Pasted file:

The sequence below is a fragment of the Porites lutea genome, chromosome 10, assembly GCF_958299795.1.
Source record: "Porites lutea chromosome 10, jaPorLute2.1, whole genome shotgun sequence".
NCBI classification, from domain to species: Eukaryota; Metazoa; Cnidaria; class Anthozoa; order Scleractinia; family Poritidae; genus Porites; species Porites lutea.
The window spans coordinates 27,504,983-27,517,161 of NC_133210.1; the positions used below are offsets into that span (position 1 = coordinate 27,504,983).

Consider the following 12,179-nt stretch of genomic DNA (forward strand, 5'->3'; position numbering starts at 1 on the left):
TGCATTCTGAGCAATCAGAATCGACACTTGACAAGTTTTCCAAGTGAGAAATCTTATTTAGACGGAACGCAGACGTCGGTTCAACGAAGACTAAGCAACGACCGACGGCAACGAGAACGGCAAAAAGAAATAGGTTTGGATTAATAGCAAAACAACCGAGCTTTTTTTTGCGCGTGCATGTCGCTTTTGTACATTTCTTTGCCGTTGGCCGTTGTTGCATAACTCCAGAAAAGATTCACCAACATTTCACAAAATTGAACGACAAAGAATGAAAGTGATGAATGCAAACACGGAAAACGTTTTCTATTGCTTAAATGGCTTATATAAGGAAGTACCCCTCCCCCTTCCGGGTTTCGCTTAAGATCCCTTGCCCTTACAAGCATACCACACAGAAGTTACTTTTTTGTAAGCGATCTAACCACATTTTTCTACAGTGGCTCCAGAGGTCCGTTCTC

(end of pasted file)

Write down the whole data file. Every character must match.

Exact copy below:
The sequence below is a fragment of the Porites lutea genome, chromosome 10, assembly GCF_958299795.1.
Source record: "Porites lutea chromosome 10, jaPorLute2.1, whole genome shotgun sequence".
NCBI classification, from domain to species: Eukaryota; Metazoa; Cnidaria; class Anthozoa; order Scleractinia; family Poritidae; genus Porites; species Porites lutea.
The window spans coordinates 27,504,983-27,517,161 of NC_133210.1; the positions used below are offsets into that span (position 1 = coordinate 27,504,983).

Consider the following 12,179-nt stretch of genomic DNA (forward strand, 5'->3'; position numbering starts at 1 on the left):
TGCATTCTGAGCAATCAGAATCGACACTTGACAAGTTTTCCAAGTGAGAAATCTTATTTAGACGGAACGCAGACGTCGGTTCAACGAAGACTAAGCAACGACCGACGGCAACGAGAACGGCAAAAAGAAATAGGTTTGGATTAATAGCAAAACAACCGAGCTTTTTTTTGCGCGTGCATGTCGCTTTTGTACATTTCTTTGCCGTTGGCCGTTGTTGCATAACTCCAGAAAAGATTCACCAACATTTCACAAAATTGAACGACAAAGAATGAAAGTGATGAATGCAAACACGGAAAACGTTTTCTATTGCTTAAATGGCTTATATAAGGAAGTACCCCTCCCCCTTCCGGGTTTCGCTTAAGATCCCTTGCCCTTACAAGCATACCACACAGAAGTTACTTTTTTGTAAGCGATCTAACCACATTTTTCTACAGTGGCTCCAGAGGTCCGTTCTC